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Warrior-statesman retired Marine Corps Lt. Gen. Hank Stackpole dies

                                Retired Lt. Gen. Hank Stackpole, right, with Pete Gumataotao, director of the Daniel K. Inouye Asia-Pacific Center for Security Studies, in 2019 at the Consular Corps of Hawaii Awards Dinner.


    Retired Lt. Gen. Hank Stackpole, right, with Pete Gumataotao, director of the Daniel K. Inouye Asia-Pacific Center for Security Studies, in 2019 at the Consular Corps of Hawaii Awards Dinner.

Retired Lt. Gen. Henry “Hank” C. Stackpole, a decorated Vietnam combat veteran and Marine Corps legend with deep ties to Hawaii and the Pacific, has died, the Daniel K. Inouye Asia-Pacific Center for Security Studies said. He was 85.

Stackpole served from 1998 to 2005 as president of the center, a Defense Department effort at Fort DeRussy that supports U.S. Indo-Pacific Command’s objective of developing professional and personal ties among national security establishments to foster stability in the region.

Stackpole was in the Marine Corps for 37 years, retiring in 1994. His last active duty assignment was as the commander of Marine Corps Forces Pacific at Camp H.M. Smith on Oahu.

“We will miss you Hank and as evident from the reflections by those that served with you at our center – you were already light-years ahead in living Ike Pono (knowing what is right) one small Aloha step at a time. Semper Fi Hank, Semper Fi Marine!” center Director Pete Gumataotao said in a release.

“Hank Stackpole was the ideal Marine role model,” said Kerry Gershaneck, who worked for Stackpole as both a platoon commander and a senior staff officer. “He was a scholar, a warrior, and a teacher—a natural born leader who personified the virtues of moral and physical courage.”

“He was also a statesman,” added Gershaneck, who is now a university professor in Taiwan. “As president of APCSS, Hank was tremendously influential throughout the region. He had great stature there due to his near-legendary reputation, gracious personality, and expansive knowledge of the region and its people. In fact, U.S. diplomats I met told me that Hank had greater stature in their host countries than the commander of the then-U.S. Pacific Command. He represented America superbly, and in positive ways no other U.S. diplomat or senior military official could during this time.”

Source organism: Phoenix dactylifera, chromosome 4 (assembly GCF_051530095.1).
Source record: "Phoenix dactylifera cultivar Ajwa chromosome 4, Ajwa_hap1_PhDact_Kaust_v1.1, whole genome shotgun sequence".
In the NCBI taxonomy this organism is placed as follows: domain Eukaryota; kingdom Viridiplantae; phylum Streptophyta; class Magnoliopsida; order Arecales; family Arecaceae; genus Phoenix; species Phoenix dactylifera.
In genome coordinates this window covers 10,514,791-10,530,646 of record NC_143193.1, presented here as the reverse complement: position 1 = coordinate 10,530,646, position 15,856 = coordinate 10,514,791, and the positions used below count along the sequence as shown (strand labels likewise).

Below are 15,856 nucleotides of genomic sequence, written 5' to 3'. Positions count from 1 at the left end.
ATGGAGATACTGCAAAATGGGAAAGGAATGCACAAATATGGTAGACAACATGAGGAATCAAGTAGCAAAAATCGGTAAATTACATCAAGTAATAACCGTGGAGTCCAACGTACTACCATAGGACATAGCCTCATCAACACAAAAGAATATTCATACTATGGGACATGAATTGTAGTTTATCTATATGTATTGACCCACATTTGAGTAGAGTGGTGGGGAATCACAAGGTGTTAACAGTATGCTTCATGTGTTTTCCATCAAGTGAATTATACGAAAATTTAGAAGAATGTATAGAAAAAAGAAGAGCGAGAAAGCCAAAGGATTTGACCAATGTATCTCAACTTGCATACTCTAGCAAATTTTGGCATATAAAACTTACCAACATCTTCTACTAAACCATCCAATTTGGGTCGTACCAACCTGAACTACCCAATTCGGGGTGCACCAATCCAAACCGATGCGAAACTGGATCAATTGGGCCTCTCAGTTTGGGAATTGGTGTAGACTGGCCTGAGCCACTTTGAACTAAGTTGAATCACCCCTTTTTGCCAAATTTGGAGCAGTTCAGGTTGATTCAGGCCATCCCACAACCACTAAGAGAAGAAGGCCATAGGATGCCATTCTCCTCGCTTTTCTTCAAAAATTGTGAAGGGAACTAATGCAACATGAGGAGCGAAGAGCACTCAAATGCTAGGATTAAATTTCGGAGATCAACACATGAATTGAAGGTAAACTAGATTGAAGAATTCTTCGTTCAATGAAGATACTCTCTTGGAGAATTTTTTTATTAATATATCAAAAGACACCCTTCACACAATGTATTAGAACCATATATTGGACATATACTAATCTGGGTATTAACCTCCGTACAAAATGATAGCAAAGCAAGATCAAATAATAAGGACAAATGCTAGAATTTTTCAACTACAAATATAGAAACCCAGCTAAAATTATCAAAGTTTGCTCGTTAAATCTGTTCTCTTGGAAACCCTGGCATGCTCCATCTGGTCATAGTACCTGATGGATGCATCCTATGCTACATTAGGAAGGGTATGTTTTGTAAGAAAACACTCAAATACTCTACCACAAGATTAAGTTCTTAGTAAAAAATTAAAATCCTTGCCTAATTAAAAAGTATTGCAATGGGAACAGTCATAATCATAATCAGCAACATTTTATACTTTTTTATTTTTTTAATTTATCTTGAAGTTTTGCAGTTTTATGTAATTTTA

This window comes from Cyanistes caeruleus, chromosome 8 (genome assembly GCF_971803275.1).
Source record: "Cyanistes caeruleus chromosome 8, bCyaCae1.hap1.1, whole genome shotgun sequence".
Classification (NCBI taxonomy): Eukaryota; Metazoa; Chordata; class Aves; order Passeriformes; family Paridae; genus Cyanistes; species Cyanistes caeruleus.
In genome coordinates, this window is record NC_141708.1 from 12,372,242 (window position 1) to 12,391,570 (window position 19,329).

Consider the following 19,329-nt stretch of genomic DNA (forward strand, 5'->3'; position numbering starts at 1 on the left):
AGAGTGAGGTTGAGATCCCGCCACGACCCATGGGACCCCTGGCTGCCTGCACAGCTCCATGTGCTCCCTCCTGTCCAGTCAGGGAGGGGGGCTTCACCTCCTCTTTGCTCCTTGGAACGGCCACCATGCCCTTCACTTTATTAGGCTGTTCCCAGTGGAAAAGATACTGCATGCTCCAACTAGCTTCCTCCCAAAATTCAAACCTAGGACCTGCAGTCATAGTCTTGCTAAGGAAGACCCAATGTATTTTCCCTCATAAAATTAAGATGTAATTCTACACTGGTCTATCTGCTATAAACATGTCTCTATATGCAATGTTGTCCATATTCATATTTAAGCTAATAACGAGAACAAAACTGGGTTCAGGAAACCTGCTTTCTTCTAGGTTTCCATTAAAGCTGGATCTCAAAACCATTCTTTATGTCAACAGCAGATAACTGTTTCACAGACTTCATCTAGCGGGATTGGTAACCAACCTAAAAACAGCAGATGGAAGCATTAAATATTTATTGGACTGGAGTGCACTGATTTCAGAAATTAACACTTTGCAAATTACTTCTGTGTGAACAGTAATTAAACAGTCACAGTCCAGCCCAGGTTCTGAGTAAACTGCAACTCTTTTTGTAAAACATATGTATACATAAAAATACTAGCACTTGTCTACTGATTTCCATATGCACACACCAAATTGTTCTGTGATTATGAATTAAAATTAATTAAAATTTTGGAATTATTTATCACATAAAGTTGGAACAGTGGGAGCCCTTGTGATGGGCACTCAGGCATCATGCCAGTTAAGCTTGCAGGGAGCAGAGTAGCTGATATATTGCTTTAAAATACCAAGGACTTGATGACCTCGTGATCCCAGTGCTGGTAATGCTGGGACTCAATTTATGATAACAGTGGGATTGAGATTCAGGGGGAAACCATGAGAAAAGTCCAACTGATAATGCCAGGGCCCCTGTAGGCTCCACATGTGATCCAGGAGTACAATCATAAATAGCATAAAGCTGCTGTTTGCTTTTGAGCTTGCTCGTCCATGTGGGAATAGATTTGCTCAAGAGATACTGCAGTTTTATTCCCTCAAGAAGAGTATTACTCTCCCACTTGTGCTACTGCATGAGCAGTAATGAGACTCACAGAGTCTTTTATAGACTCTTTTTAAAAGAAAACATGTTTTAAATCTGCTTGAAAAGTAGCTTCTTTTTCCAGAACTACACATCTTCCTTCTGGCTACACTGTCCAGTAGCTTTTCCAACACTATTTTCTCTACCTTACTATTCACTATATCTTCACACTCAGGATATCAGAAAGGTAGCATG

The Asia-Pacific Center offered condolences to Vivien Stackpole. The couple was married for more than 55 years.

Duane Vachon, a former Punchbowl cemetery employee, wrote about Stackpole in 2013 in Hawaii Reporter.

In 1967, Stackpole was serving as a company commander with the 3rd Battalion, 5th Marines in Vietnam when his unit ran into the 3rd North Vietnamese Regimental Headquarters and he was hit in the leg by a 50-caliber bullet — a very large round.

“Stackpole’s team was able to remove him from the line of fire and load him on a Dust Off chopper for evacuation to the nearest field hospital,” Vachon wrote. “The Dust Off took off and was starting to gain altitude when it was brought down by enemy fire. Of the nine men on the Dust Off, Stackpole was the only one to survive the crash. Stackpole managed to pull himself out of the wreck and crawl some 70 feet from the wreck when it burst into flames.”

According to a 2002 Honolulu Star-Bulletin story, Stackpole was again picked up by a helicopter that was also hit by enemy fire on takeoff.

Stackpole related at the time of the newspaper story that by some miracle, the pilot flew the chopper to safety and saved the lives of all aboard.

Stackpole said he was put in a stage 3 triage at Chu Lai as “one of those who wasn’t going to make it. I had no pulse and no blood pressure, but I was still awake and aware.”

A chaplain kept telling corpsmen standing by, “He’s alive, he’s alive,” Stackpole said. They kept saying, “It’s a waste of time,” but eventually sent him to the hospital.

He experienced two cardiac arrests on the operating table at Clark Air Force Base in the Philippines, but he woke up two days later.

Stackpole assumed command of Marine Corps Forces Pacific in July 1992, according to the Marine Corps University. He previously commanded Joint Task Force Sea Angel in Bangladesh during humanitarian relief operations in May and June 1991 in the islands and eastern coastal area of the Bay of Bengal.

In 1990, Stackpole was commander of Marine Corps bases in Japan. With the fall of the Soviet Union, Russia was slashing military spending and withdrawing troops from Europe, a Washington Post story noted.

Stackpole said U.S. forces were still needed in Japan, noting that Asia was developing so quickly that “it makes your head swim,” but that the Philippines remained a “basket case” because of official corruption and a widening gap between rich and poor.

Stackpole’s decorations included the Silver Star for “conspicuous gallantry and intrepidity in action,” Defense Superior Service Medal with oak leaf cluster, Legion of Merit, the Purple Heart with gold star, the Government of Japan Order of The Rising Sun, and the Vietnamese Cross of Gallantry, Vachon said.

In 2010 Stackpole was president of the Iwo Jima Association of America.

A 2013 state House resolution recognizing Vietnam veterans who continued to give back to Hawaii said Stackpole “remains active in the local community by serving on numerous community boards, being active in the Boy Scouts, and striving towards ensuring that wounded warriors returning from combat get the help they need.”

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